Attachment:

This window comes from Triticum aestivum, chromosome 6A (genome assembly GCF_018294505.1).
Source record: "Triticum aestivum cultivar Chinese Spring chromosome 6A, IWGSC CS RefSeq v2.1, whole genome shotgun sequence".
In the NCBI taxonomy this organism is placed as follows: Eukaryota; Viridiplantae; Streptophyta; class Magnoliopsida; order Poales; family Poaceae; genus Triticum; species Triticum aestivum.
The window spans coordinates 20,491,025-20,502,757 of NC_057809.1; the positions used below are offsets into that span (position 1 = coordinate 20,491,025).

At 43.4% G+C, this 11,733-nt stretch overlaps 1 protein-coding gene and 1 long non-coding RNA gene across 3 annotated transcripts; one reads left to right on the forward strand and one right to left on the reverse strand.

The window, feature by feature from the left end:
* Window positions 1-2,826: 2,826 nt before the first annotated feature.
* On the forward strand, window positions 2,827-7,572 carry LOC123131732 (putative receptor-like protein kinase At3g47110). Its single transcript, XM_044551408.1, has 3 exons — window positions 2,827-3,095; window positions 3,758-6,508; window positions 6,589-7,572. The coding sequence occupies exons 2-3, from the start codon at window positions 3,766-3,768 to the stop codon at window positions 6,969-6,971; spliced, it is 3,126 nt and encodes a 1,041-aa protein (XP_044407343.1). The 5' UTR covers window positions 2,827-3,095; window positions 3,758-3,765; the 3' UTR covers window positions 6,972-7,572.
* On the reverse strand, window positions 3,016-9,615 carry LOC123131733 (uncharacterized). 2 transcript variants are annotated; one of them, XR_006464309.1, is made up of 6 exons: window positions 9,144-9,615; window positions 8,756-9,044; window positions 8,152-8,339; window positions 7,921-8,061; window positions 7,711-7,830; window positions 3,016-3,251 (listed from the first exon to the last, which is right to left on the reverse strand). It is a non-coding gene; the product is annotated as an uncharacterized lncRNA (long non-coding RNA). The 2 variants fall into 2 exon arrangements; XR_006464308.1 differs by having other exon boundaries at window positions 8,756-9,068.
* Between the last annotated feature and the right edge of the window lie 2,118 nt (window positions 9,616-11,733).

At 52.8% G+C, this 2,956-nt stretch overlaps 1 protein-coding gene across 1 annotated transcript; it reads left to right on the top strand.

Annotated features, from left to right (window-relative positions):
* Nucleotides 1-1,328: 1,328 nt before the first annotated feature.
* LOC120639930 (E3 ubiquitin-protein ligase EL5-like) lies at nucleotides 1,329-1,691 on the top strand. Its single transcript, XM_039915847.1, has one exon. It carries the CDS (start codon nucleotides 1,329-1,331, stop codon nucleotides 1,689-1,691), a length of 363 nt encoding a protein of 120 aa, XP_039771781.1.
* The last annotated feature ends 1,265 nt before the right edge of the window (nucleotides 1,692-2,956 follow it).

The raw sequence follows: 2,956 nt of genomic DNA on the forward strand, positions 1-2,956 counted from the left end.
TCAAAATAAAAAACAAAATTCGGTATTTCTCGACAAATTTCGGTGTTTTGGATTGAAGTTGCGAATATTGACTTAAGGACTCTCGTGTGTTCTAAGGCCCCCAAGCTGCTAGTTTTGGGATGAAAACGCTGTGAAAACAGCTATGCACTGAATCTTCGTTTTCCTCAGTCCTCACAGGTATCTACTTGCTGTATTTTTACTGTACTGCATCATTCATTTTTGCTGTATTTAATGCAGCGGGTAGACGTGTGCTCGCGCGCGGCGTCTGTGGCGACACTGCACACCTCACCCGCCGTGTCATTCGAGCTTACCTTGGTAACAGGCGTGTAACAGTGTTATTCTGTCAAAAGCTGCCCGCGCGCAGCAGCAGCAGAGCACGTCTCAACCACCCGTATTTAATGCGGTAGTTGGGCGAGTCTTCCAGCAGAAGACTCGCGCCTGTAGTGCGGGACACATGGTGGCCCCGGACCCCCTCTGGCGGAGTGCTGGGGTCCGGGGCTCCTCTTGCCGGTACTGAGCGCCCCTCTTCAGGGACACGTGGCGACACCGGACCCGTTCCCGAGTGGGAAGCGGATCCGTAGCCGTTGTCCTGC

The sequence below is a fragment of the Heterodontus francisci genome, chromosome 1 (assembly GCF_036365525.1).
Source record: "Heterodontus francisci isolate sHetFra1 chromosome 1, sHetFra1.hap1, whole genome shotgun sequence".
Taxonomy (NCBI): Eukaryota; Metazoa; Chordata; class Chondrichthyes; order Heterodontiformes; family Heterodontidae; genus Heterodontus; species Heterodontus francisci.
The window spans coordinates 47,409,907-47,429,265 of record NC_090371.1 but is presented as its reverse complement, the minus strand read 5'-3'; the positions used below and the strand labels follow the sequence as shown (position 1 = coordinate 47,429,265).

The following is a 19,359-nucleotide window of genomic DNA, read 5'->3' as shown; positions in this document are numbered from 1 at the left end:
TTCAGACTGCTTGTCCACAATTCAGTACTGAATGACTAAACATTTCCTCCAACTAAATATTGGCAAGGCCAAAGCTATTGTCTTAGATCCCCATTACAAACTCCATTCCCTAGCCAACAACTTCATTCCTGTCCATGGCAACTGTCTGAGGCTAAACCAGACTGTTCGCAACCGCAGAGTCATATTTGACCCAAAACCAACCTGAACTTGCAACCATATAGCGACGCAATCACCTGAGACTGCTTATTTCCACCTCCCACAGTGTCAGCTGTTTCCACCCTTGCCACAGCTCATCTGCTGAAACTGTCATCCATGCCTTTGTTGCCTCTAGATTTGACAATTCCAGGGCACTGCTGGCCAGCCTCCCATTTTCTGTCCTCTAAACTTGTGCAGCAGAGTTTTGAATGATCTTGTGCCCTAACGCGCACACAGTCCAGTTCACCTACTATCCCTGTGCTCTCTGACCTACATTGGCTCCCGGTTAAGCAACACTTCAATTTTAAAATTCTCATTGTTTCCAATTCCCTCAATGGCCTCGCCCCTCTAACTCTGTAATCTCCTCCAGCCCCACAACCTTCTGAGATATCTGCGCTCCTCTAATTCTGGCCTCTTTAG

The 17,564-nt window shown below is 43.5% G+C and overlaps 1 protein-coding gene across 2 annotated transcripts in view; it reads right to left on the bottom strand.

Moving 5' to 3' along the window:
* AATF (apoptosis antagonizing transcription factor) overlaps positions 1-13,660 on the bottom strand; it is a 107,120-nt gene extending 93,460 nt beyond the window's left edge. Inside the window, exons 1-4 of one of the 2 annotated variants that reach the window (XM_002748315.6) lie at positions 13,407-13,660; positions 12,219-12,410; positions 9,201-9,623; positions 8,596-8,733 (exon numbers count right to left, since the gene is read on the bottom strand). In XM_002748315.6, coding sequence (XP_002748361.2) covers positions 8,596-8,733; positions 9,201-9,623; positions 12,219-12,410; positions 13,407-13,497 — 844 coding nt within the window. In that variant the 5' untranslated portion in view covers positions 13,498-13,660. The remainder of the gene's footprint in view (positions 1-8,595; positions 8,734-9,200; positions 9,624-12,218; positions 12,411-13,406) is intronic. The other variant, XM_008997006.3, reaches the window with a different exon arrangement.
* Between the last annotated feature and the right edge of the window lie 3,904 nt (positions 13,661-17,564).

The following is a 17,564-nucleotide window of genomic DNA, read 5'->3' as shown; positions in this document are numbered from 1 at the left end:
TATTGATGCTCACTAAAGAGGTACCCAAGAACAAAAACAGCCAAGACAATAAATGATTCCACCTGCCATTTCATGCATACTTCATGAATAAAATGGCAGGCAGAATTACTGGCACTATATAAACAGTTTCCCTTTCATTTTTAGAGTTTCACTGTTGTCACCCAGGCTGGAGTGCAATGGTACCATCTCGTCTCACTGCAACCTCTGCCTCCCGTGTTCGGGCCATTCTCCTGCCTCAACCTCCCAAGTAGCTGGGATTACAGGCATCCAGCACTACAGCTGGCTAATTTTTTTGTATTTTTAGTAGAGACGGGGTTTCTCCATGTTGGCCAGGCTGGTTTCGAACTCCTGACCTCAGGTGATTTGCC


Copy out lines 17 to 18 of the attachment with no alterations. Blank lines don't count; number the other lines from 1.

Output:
TCAAAATAAAAAACAAAATTCGGTATTTCTCGACAAATTTCGGTGTTTTGGATTGAAGTTGCGAATATTGACTTAAGGACTCTCGTGTGTTCTAAGGCCCCCAAGCTGCTAGTTTTGGGATGAAAACGCTGTGAAAACAGCTATGCACTGAATCTTCGTTTTCCTCAGTCCTCACAGGTATCTACTTGCTGTATTTTTACTGTACTGCATCATTCATTTTTGCTGTATTTAATGCAGCGGGTAGACGTGTGCTCGCGCGCGGCGTCTGTGGCGACACTGCACACCTCACCCGCCGTGTCATTCGAGCTTACCTTGGTAACAGGCGTGTAACAGTGTTATTCTGTCAAAAGCTGCCCGCGCGCAGCAGCAGCAGAGCACGTCTCAACCACCCGTATTTAATGCGGTAGTTGGGCGAGTCTTCCAGCAGAAGACTCGCGCCTGTAGTGCGGGACACATGGTGGCCCCGGACCCCCTCTGGCGGAGTGCTGGGGTCCGGGGCTCCTCTTGCCGGTACTGAGCGCCCCTCTTCAGGGACACGTGGCGACACCGGACCCGTTCCCGAGTGGGAAGCGGATCCGTAGCCGTTGTCCTGC

The sequence below is a fragment of the Heterodontus francisci genome, chromosome 1 (assembly GCF_036365525.1).